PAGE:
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The Legacy of “Pi”: Is Experimental a Dirty Word?

The Legacy of "Pi": Is Experimental a Dirty Word?

The Legacy of "Pi": Is Experimental a Dirty Word?

By Anthony Kaufman

Are “Judy Berlin” and “Treasure Island” this year’s “Pi“? And if they
are, is that a curse or blessing? Just because they’re shot in black
and white and told with a unique sensibility, do these two intriguing
and very dissimilar Sundance Competition entries deserve the label
“experimental” that Variety and others have bestowed upon them. And again, is that designation commercially destructive or in the case of Darren Aronofsky’s “Pi,” the differentiating force and saving grace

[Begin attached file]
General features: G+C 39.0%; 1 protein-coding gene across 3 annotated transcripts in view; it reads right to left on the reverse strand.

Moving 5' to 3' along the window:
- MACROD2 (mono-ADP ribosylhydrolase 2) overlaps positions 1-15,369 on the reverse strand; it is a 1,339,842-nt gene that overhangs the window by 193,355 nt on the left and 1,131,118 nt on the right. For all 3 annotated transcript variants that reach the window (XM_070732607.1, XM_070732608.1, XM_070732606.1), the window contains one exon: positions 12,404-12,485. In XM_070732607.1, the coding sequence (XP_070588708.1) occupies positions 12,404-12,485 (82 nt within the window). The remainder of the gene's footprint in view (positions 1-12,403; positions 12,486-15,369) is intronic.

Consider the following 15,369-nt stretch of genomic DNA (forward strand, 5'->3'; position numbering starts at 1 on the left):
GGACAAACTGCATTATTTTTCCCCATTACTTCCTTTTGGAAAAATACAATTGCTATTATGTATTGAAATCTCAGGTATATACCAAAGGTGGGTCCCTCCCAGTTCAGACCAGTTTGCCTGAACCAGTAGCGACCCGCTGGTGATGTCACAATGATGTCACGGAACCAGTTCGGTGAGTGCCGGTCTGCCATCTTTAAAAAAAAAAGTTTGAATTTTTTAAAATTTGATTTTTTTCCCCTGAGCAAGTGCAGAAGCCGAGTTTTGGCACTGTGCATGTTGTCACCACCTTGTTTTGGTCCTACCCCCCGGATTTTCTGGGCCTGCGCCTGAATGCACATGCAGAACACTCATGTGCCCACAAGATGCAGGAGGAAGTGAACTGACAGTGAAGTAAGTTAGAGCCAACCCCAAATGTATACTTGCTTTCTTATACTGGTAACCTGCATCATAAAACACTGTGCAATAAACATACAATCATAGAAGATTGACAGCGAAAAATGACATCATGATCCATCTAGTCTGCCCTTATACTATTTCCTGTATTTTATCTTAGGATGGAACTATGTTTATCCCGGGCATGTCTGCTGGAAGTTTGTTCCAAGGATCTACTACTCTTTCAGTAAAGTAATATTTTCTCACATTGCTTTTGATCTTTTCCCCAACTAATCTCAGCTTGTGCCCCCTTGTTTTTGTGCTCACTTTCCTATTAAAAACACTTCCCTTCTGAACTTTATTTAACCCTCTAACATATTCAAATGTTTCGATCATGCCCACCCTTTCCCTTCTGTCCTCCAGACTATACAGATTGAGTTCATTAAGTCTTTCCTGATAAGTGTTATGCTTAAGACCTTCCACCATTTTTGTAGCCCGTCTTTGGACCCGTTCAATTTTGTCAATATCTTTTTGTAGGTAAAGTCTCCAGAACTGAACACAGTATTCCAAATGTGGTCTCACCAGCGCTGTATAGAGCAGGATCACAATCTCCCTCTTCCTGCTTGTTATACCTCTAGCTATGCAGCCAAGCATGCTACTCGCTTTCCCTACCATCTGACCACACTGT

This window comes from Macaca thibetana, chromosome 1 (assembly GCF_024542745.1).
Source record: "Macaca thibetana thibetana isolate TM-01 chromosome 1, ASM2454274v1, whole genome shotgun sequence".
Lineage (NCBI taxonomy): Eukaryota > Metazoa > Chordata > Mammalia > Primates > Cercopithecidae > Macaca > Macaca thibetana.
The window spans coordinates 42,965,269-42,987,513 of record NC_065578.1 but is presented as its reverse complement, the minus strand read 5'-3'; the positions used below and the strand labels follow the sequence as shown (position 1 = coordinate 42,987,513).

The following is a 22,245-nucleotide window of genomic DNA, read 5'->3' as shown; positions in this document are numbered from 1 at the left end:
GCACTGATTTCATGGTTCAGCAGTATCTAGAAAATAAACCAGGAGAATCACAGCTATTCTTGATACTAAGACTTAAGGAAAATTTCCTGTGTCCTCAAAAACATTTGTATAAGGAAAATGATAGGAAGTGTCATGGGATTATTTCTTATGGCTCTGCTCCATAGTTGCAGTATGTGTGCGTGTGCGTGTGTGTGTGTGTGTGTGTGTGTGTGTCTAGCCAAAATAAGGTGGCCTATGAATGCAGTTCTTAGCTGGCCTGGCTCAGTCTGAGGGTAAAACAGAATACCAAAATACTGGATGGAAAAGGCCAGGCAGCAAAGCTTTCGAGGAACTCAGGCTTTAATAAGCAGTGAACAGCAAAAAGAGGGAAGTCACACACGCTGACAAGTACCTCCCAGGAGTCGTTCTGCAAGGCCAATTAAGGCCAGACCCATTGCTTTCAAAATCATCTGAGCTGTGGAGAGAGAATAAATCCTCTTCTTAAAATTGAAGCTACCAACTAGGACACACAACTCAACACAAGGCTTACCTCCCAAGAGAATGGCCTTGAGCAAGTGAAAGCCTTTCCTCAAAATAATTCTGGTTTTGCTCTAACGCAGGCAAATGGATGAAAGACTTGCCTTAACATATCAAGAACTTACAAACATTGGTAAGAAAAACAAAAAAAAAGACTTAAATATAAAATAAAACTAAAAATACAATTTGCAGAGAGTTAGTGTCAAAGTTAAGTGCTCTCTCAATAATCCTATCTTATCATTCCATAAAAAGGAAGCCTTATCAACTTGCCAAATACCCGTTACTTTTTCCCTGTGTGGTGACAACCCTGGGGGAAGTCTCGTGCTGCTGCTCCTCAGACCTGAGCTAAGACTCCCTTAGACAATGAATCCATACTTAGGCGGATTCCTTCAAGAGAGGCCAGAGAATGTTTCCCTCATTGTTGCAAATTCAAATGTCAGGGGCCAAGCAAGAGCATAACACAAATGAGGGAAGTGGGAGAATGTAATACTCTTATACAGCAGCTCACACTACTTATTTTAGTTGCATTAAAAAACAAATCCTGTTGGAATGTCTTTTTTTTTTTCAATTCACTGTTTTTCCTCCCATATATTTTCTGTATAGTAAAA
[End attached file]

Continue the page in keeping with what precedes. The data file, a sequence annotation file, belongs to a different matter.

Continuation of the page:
among a glut of carbon copy independents?

Eric Mendelsohn, the writer/director of “Judy Berlin,” isn’t so sure.
“When [Variety] came out, I was shocked,” says the 34-year-old filmmaker over a pot of Lapsang Souchang tea. (Variety’s one-line synopsis called it “a semi-experimental drama in black-and-white about some Long Islanders during a solar eclipse.”) “There’s very little in the film which is experimental,” Mendelsohn comments. “I’m not pushing the envelope with this film. If it’s experimental in anyway, it’s in the way that, [Thorton Wilder’s]

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